Monday, February 16, 2009

Government bans executive bank bonuses.

I said yesterday that I thought the fact that Obama had moved to curb the culture of giving bankers bonuses would probably lead Brown to do the same. Well, he has not even waited a day before he has done so.

The government yesterday publicly hardened its position on bank executive bonuses saying it will be "very, very robust" in clamping down on bonuses for 2008 in banks in which it holds shares. It will only allow modest payments for clerks earning around £20,000 a year.

It came as David Cameron said he would cap all 2008 bonuses at £2,000 for staff in banks owned or partly owned by the government. He also said the government should be willing to sue any bank executive who insisted their contract entitled them to a large bonus for the year.

The government shift, after intense private disagreements within the cabinet, came amidst reports that Lloyds plans to pay out up to £120m in bonuses for 2008 to thousands of staff. Its chief executive, Eric Daniels, came under intense pressure after Friday's shock profits warning caused by the HBOS banking group it rescued four weeks ago. The bank insisted that bonuses were typically £1,000 or less.

Daniels and other members of the Lloyds board have been banned from taking bonuses after receiving £17bn of taxpayers' funds to bolster the bank but Daniels has always insisted that staff should be allowed to receive their bonuses, which are typically around 10% of their salary.

The government's bonus clampdown comes as polls suggest Labour may be losing support to the Conservatives and the Liberal Democrats over the issue.

I don't think that there is anyone who would object to generally hard working banking staff collecting some 10% of their income in bonuses, the main objection most of us had was with the chairmen - those already collecting seven figure salaries - rewarding themselves with huge bonuses from banks which are being saved from extinction by the public purse.

I am with McNulty on this one:

The employment minister, Tony McNulty, said staff on lower salaries should not forgo their bonuses, but the issue was totally different for senior executives. "I would draw the line between senior managers, board members, executives, those responsible for the business model and strategy that got them into the mess, they shouldn't get a penny," he said.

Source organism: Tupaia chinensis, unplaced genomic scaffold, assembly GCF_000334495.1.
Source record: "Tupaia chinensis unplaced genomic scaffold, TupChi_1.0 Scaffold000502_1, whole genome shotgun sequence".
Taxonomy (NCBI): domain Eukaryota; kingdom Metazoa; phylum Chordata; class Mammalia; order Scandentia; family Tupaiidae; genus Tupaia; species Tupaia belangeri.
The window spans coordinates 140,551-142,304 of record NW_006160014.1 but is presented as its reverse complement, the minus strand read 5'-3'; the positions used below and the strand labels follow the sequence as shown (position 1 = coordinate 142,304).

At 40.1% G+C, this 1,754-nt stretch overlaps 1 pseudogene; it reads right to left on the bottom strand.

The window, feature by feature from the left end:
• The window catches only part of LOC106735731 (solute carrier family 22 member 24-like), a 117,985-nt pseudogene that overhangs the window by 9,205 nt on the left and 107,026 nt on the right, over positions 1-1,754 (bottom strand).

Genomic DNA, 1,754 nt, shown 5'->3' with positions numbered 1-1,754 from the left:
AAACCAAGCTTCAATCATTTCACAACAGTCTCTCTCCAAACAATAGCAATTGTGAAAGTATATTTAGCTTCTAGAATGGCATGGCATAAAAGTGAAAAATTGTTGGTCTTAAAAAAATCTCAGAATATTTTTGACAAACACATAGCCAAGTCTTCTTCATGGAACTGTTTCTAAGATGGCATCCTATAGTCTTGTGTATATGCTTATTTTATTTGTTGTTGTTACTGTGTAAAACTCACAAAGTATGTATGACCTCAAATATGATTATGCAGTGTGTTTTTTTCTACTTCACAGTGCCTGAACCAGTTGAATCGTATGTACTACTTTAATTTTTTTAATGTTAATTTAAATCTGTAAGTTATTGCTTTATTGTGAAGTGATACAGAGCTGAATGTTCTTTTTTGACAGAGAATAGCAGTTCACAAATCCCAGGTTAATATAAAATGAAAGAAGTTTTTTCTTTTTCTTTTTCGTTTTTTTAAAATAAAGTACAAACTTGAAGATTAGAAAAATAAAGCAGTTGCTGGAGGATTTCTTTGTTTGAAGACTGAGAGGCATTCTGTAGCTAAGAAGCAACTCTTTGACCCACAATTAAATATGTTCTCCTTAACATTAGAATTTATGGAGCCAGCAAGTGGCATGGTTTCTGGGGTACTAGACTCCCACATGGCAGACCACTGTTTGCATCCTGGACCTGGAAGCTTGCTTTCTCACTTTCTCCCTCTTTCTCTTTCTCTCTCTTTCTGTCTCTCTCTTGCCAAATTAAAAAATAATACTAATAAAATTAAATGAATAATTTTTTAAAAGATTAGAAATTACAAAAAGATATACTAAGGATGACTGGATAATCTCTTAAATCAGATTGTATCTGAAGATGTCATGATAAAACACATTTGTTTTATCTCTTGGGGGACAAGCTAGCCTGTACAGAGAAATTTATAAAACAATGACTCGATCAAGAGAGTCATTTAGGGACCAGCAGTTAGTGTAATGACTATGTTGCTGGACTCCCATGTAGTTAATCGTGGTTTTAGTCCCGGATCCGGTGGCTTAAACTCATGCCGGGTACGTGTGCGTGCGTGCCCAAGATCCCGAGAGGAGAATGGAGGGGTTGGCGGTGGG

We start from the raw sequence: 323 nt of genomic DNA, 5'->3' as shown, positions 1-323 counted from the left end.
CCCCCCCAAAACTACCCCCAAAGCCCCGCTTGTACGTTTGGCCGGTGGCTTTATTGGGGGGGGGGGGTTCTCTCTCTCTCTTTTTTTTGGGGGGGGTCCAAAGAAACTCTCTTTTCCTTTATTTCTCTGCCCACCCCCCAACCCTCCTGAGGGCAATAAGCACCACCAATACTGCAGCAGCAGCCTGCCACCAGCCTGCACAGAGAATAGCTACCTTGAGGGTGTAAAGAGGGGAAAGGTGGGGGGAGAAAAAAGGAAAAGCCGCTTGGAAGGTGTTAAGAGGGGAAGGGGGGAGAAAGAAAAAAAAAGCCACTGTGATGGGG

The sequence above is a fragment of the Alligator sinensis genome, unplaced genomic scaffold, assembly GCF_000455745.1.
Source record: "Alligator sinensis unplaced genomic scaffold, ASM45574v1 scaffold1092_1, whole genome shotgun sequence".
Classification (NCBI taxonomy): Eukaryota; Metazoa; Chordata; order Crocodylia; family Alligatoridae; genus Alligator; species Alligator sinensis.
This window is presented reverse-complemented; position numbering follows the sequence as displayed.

A Lloyds spokesman said: "We are a retail and commercial bank where most colleagues earn approximately £17,000. We have been stretching performance targets and if they are met we believe it is right that colleagues receive some financial recognition. In most cases this means an annual bonus of £1,000 or less."

People earning £17,000 a year were, of course, not the people who responsible for the strategy which led to this mess and are not the people most of us are talking about when we attack this bonus culture.

And I also note that David Cameron, that great political opportunist, has now stated that he thinks the merger between Lloyd's and HBOS was a mistake; despite the fact that he voted for it a mere four months ago.

Indeed, the Tories are cynically using this crisis, decrying now a merger which the entire shadow cabinet previously supported.

Labour are losing support on this issue to the Tories but, if one looks at the Tories voting record, there is no proof that they would have done anything different at all.

The Tories are heading for power simply on the grounds that they weren't in charge when lightening struck. And, despite the fact that they voted for everything which they now decry.

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